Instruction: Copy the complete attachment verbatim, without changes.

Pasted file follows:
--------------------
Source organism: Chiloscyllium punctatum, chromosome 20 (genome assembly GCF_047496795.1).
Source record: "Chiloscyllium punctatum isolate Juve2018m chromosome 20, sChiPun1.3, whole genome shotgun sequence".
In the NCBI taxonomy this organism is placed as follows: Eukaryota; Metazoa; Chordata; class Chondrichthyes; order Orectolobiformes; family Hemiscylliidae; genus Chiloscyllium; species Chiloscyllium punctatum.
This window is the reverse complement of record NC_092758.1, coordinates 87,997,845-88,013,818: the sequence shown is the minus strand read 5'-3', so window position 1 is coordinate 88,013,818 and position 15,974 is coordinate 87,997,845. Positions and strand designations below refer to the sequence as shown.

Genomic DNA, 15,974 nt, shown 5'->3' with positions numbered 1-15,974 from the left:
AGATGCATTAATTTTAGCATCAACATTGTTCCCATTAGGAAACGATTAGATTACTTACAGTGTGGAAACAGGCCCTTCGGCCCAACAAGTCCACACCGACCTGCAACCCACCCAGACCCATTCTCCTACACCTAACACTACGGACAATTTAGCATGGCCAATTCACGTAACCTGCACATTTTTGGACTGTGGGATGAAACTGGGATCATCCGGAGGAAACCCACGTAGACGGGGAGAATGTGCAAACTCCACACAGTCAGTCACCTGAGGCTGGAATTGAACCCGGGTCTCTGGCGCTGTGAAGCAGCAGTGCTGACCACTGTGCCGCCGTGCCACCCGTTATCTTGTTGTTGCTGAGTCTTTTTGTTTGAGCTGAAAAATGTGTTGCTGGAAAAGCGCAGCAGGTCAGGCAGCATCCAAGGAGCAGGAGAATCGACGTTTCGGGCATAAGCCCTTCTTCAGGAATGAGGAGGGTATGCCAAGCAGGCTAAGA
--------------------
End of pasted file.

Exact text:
Source organism: Chiloscyllium punctatum, chromosome 20 (genome assembly GCF_047496795.1).
Source record: "Chiloscyllium punctatum isolate Juve2018m chromosome 20, sChiPun1.3, whole genome shotgun sequence".
In the NCBI taxonomy this organism is placed as follows: Eukaryota; Metazoa; Chordata; class Chondrichthyes; order Orectolobiformes; family Hemiscylliidae; genus Chiloscyllium; species Chiloscyllium punctatum.
This window is the reverse complement of record NC_092758.1, coordinates 87,997,845-88,013,818: the sequence shown is the minus strand read 5'-3', so window position 1 is coordinate 88,013,818 and position 15,974 is coordinate 87,997,845. Positions and strand designations below refer to the sequence as shown.

Genomic DNA, 15,974 nt, shown 5'->3' with positions numbered 1-15,974 from the left:
AGATGCATTAATTTTAGCATCAACATTGTTCCCATTAGGAAACGATTAGATTACTTACAGTGTGGAAACAGGCCCTTCGGCCCAACAAGTCCACACCGACCTGCAACCCACCCAGACCCATTCTCCTACACCTAACACTACGGACAATTTAGCATGGCCAATTCACGTAACCTGCACATTTTTGGACTGTGGGATGAAACTGGGATCATCCGGAGGAAACCCACGTAGACGGGGAGAATGTGCAAACTCCACACAGTCAGTCACCTGAGGCTGGAATTGAACCCGGGTCTCTGGCGCTGTGAAGCAGCAGTGCTGACCACTGTGCCGCCGTGCCACCCGTTATCTTGTTGTTGCTGAGTCTTTTTGTTTGAGCTGAAAAATGTGTTGCTGGAAAAGCGCAGCAGGTCAGGCAGCATCCAAGGAGCAGGAGAATCGACGTTTCGGGCATAAGCCCTTCTTCAGGAATGAGGAGGGTATGCCAAGCAGGCTAAGA